Living with extended family? Try these tips for better mental health.

As a result of the COVID-19 pandemic, the structure of many people’s households has changed dramatically. Young adults who were away at college had to return home when schools closed, and many will still be at home this fall as schools continue to limit on-campus classes. Some people chose to move in with family after job loss strained their finances. And some families chose to temporarily move older relatives out of independent and assisted living communities to limit their potential exposure to the virus.

These changes have the potential to make an already stressful situation–people worried about getting ill, trying to help children with remote learning, adjusting to working remotely or to increased health risks at their places of employment, and dealing with financial strains from job loss and other financial issues caused by the pandemic–even more stressful. That ongoing, heightened level of stress can negatively impact both physical and mental health.

Manage stress to protect your mental health

You can take several actions to better manage stress and reduce the risk of mental health issues such as depression, anxiety, and alcohol and substance misuse while living with extended family.

Communicate honestly and often. Lack of communication allows negative feelings to build. Family members may think their concerns should be obvious to others or may be hesitant to express themselves frankly for fear of hurting others’ feelings or starting an argument. Arranging both formal and informal opportunities for communication can help family members better understand each other’s concerns, grievances, and fears and provide an opportunity for conversation. One approach is to hold a regular family meeting where each person can say what is on his or her mind without judgment from the rest of the group. Informal check-ins are also valuable, especially if you notice that a family member seems upset, withdrawn, or has a shorter temper than usual. Simply ask if there’s anything they would like to talk about. The goal is not for you to solve the problem, but to provide the chance for the person to be heard and for you to work together on a possible solution and ways to provide support.

Set and respect boundaries. Lack of privacy or the opportunity to spend time alone can markedly increase stress. Whether it’s your young adult children, your parents, or even in-laws, everyone should have the chance to set boundaries, which, when respected, will reduce friction and stress. The issues will be somewhat different for each family, but common issues can include child-rearing and discipline, work routines and the need for a quiet workspace, sharing household chores, bedtime, screen time, financial contributions to the family budget, and the structure of mealtime. For example, is everyone expected to eat the same food and take part in routines like family dinner?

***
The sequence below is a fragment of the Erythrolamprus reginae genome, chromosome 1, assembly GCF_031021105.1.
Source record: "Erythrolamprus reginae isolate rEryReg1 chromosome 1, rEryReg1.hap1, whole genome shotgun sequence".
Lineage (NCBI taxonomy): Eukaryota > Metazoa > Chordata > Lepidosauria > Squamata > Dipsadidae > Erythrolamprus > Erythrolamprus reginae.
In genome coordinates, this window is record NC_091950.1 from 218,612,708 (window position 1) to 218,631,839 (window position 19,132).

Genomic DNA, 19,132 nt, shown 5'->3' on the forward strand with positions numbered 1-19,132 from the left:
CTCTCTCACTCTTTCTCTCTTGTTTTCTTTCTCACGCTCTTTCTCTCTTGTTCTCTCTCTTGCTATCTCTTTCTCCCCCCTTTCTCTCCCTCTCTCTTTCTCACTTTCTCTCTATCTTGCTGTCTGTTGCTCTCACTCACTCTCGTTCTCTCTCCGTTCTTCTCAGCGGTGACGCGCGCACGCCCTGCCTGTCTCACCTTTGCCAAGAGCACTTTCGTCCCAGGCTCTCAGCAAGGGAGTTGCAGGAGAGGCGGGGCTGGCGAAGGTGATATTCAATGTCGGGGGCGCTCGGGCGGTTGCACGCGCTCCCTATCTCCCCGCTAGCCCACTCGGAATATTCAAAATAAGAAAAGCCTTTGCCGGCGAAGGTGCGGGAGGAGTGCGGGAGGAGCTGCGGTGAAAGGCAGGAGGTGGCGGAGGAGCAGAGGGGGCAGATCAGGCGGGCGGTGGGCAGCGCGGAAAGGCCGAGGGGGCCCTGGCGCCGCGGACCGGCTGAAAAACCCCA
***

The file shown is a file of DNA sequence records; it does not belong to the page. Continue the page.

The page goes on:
Develop and maintain a routine. Lack of structure can increase feelings of depression and anxiety for some people, especially young children, teens, and older family members living with cognitive problems like dementia. As much as reasonably possible, try to create and maintain a consistent daily routine. Get up and go to bed at a consistent time, have meals at generally the same time, take part in regular physical activity like going for a walk, and get dressed rather than wearing pajamas or sweats all day. It’s also helpful to differentiate weekday and weekend routines to try to emulate pre-pandemic life and avoid feeling the same every day.

Seek help. If you or other family members are experiencing significant, ongoing symptoms of depression or anxiety, if a pre-existing mental health issue is being exacerbated by stress, or if someone is misusing alcohol or substances as a way of coping with stress, talk with your doctor and ask for a referral to a mental health specialist. Many mental health providers offer phone or video appointments, which can make it easier to access the care you need. You can also connect with mental health providers through your health insurance or by contacting the SAMHSA (Substance Abuse and Mental Health Services Administration) helpline at 1-800-985-5990 or on the web.

Miles J. Varn is chief executive officer, PinnacleCare, and can be reached on LinkedIn.

Image credit: Shutterstock.com

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